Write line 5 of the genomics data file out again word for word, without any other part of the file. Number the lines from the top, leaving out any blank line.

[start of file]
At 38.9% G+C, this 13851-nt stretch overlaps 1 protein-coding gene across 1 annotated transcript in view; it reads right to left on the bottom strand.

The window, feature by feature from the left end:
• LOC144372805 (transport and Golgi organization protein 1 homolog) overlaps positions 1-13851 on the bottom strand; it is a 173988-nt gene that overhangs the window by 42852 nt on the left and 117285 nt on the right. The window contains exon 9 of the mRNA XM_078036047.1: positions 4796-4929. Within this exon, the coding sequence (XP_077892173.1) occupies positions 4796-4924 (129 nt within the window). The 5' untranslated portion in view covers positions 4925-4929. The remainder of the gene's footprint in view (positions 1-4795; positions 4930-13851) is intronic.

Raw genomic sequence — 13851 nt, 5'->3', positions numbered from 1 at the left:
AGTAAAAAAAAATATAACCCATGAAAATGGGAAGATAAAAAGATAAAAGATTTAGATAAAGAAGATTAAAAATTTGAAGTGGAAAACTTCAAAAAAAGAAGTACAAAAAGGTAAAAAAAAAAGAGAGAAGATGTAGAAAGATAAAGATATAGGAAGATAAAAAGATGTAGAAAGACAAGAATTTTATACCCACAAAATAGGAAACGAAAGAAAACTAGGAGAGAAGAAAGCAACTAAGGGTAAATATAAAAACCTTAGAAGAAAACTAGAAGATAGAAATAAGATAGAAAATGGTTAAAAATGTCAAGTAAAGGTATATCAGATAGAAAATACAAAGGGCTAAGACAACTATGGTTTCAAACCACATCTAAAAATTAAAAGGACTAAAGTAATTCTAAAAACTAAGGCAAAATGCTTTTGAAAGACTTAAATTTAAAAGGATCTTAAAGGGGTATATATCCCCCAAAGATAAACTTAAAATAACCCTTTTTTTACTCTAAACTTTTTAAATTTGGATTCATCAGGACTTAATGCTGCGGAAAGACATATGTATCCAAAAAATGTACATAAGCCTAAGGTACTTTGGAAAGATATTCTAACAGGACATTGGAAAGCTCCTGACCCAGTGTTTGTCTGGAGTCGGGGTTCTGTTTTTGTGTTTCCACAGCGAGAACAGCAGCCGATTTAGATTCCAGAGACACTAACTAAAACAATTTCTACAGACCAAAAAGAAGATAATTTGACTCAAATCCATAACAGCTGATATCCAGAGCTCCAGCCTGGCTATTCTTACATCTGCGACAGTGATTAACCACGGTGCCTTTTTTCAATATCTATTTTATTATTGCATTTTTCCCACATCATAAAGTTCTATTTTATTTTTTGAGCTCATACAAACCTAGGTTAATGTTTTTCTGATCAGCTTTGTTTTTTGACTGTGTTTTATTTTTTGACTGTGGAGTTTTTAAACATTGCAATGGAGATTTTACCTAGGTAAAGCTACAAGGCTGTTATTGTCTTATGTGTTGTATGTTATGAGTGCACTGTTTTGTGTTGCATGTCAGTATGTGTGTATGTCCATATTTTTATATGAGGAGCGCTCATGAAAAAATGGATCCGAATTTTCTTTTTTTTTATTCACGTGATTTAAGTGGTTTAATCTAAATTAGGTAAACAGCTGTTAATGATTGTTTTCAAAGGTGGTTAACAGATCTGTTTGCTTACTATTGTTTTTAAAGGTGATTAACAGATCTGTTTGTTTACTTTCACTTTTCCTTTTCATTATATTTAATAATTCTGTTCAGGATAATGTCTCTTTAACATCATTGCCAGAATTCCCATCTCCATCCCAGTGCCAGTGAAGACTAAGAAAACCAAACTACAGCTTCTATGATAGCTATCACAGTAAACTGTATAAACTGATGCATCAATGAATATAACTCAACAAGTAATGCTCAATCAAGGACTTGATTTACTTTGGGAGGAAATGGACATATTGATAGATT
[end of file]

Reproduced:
AGTAAAAAAAAATATAACCCATGAAAATGGGAAGATAAAAAGATAAAAGATTTAGATAAAGAAGATTAAAAATTTGAAGTGGAAAACTTCAAAAAAAGAAGTACAAAAAGGTAAAAAAAAAAGAGAGAAGATGTAGAAAGATAAAGATATAGGAAGATAAAAAGATGTAGAAAGACAAGAATTTTATACCCACAAAATAGGAAACGAAAGAAAACTAGGAGAGAAGAAAGCAACTAAGGGTAAATATAAAAACCTTAGAAGAAAACTAGAAGATAGAAATAAGATAGAAAATGGTTAAAAATGTCAAGTAAAGGTATATCAGATAGAAAATACAAAGGGCTAAGACAACTATGGTTTCAAACCACATCTAAAAATTAAAAGGACTAAAGTAATTCTAAAAACTAAGGCAAAATGCTTTTGAAAGACTTAAATTTAAAAGGATCTTAAAGGGGTATATATCCCCCAAAGATAAACTTAAAATAACCCTTTTTTTACTCTAAACTTTTTAAATTTGGATTCATCAGGACTTAATGCTGCGGAAAGACATATGTATCCAAAAAATGTACATAAGCCTAAGGTACTTTGGAAAGATATTCTAACAGGACATTGGAAAGCTCCTGACCCAGTGTTTGTCTGGAGTCGGGGTTCTGTTTTTGTGTTTCCACAGCGAGAACAGCAGCCGATTTAGATTCCAGAGACACTAACTAAAACAATTTCTACAGACCAAAAAGAAGATAATTTGACTCAAATCCATAACAGCTGATATCCAGAGCTCCAGCCTGGCTATTCTTACATCTGCGACAGTGATTAACCACGGTGCCTTTTTTCAATATCTATTTTATTATTGCATTTTTCCCACATCATAAAGTTCTATTTTATTTTTTGAGCTCATACAAACCTAGGTTAATGTTTTTCTGATCAGCTTTGTTTTTTGACTGTGTTTTATTTTTTGACTGTGGAGTTTTTAAACATTGCAATGGAGATTTTACCTAGGTAAAGCTACAAGGCTGTTATTGTCTTATGTGTTGTATGTTATGAGTGCACTGTTTTGTGTTGCATGTCAGTATGTGTGTATGTCCATATTTTTATATGAGGAGCGCTCATGAAAAAATGGATCCGAATTTTCTTTTTTTTTATTCACGTGATTTAAGTGGTTTAATCTAAATTAGGTAAACAGCTGTTAATGATTGTTTTCAAAGGTGGTTAACAGATCTGTTTGCTTACTATTGTTTTTAAAGGTGATTAACAGATCTGTTTGTTTACTTTCACTTTTCCTTTTCATTATATTTAATAATTCTGTTCAGGATAATGTCTCTTTAACATCATTGCCAGAATTCCCATCTCCATCCCAGTGCCAGTGAAGACTAAGAAAACCAAACTACAGCTTCTATGATAGCTATCACAGTAAACTGTATAAACTGATGCATCAATGAATATAACTCAACAAGTAATGCTCAATCAAGGACTTGATTTACTTTGGGAGGAAATGGACATATTGATAGATT